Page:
Silvio Napoli Schindler Case

Topics: Management, Subsidiary, Leadership Pages: 8 (2782 words) Published: March 4, 2014
Silvio Napoli at Schindler India
Schindler is a Switzerland based elevator manufacturing company founded by Robert Schindler in 1874. Since its inception, the company has generated billion dollar revenues and is regarded as the technology leader in elevator manufacturing. Alfred N. Schindler, who is the 4th generation of the family to lead the company, has seen growth potential for the company in India and is attracted by the growing demands for elevators in that particular part of the world. After negotiations for a joint venture with a local Indian firm BBL has failed, Schindler decides to establish its wholly owned subsidiary in India. To lead the implementation of this plan Schindler has appointed Silvio Napoli, a Harvard MBA graduate as the head of the Indian subsidiary project. With the appointment of Silvio Napoli as the Head, several issues come up as the reality of starting up a new subsidiary in a country that is culturally different proves to be more challenging than what was initially anticipated. From having to deal with the newly formed management team taking orders for customized elevators, which is not part of the business plan written out by Napoli emphasizing the sale of standardized elevators only, to not getting full support from the European plants in regards to the request for parts and design specifications for the elevators, implementation of Napoli’s business plan is proving to be more perplexing than initially planned. Such issues raise the questions of whether appointing Silvio Napoli as the Head of the project is the right decision and how Luc Bonnard, who is the vice chairman of Schindler, would evaluate Napoli’s performance on the project thus far. Was Silvio Napoli the right choice for general manager of Schindler’s India operations? Assessing whether Silvio Napoli was the right choice for general manager position will require looking at his strengths and weaknesses, accomplishments, as well as his compatibility with the new management team and the host country. In terms of professional qualifications, Napoli is no doubt the right choice. A Harvard MBA graduate with various accomplishments up his sleeve, Napoli has the necessary knowledge and experience to lead a new subsidiary. He reports directly to the CEO of Schindler and is the only “non-member to attend VRA meetings” (Fagan, Yoshino, Bartlett, 2006, p. 3), which are reserved exclusively for the corporate executive committee consisting of Alfred Schindler, Luc Bonnard, and Alfred Spoerri. In addition to this, Napoli has a proven success record with regards to the Swatch Project, which is the first major assignment that he took, in which he redesigned Schindler’s entire supply chain to bring costs down and increase profits as mentioned by Fagan et al. (2006, p. 3). In addition to this, since Napoli is the person who came up with this business plan, it may be best that he is the one who leads the realization of such plan. Moreover, although Napoli’s strict and demanding leadership style is often seen criticized for not being adaptive to the culturally different management styles of his newly formed team, it is effective in helping Napoli achieve the task at hand. As Fagan et al. (2006, p. 6) describes “Napoli expected things to be done yesterday, but in India things do not get done yesterday”. From this, Napoli’s bureaucratic leadership style is evident. According to Grayson (n.d., Bureaucratic Leadership Style section) bureaucratic leadership style is most effective when you want things to be done precisely the way it is planned in an organized and timely manner. This means that such style of leadership is best suited for the task in hand at that time, as such tight control style of leadership has the ability to ensure efficiency in getting things done which in this case is to cut costs and increase productivity in the manufacturing of the elevators. Considering the partisan perspectives however, it also becomes clear that Napoli’s...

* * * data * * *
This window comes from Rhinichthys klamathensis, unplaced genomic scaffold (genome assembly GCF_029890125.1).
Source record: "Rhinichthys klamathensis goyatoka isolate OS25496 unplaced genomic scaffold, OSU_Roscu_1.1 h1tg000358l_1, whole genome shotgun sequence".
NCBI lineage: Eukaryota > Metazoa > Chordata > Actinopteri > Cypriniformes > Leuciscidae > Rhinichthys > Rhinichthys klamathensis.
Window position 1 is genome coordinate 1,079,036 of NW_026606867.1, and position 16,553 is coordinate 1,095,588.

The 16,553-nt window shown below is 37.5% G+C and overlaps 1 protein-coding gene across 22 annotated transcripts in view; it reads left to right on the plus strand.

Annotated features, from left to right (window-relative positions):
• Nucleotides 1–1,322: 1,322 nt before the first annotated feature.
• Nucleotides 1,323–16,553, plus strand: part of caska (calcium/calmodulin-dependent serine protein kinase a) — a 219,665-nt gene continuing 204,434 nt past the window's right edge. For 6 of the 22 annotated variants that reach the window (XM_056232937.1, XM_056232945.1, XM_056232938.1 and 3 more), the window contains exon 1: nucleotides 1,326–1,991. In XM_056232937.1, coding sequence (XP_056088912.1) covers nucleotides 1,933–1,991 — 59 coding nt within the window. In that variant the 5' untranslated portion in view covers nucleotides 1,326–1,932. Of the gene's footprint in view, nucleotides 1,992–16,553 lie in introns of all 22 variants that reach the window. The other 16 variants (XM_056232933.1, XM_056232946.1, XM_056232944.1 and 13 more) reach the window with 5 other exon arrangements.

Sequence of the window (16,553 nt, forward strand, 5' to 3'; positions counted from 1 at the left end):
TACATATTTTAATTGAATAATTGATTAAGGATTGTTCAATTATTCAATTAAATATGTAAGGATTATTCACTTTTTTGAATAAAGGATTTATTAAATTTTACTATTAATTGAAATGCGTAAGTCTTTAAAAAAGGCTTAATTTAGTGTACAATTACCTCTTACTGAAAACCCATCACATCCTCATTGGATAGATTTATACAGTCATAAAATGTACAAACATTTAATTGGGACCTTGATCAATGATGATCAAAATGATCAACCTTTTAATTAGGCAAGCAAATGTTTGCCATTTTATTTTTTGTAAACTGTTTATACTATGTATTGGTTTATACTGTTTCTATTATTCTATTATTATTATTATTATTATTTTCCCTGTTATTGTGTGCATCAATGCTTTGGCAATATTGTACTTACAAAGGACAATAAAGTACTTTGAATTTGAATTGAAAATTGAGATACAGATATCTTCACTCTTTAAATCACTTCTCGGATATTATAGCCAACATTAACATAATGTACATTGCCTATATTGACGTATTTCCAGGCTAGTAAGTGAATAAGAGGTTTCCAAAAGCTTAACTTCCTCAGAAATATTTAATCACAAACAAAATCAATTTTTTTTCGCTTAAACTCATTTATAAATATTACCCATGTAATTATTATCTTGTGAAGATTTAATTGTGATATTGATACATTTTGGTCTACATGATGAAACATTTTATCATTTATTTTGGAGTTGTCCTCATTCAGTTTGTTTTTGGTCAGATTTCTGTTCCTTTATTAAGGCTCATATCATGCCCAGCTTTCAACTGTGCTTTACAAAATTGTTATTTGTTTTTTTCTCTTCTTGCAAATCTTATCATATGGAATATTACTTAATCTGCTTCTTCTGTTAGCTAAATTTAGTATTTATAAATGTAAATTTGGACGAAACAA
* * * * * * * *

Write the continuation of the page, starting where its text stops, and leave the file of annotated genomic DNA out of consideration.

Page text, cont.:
Bibliography: Fagan, P. L, Yoshino, M. Y, & Bartlett, C. A. (2006). Silvio Napoli at Schindler India (A). Harvard Business School.
Grayson, A. (n.d.). Leadership Styles. Retrieved from
Hoppe, M. H. (2007). Culture and Leader Effectiveness. Retrieved from
“Silvio Napoli Interview” Video shown in class
Xia, N & Rajogopalan, S. 2009. A competitive model of customization with lead-time effects. Decision Sciences, 40(4), 727-758.
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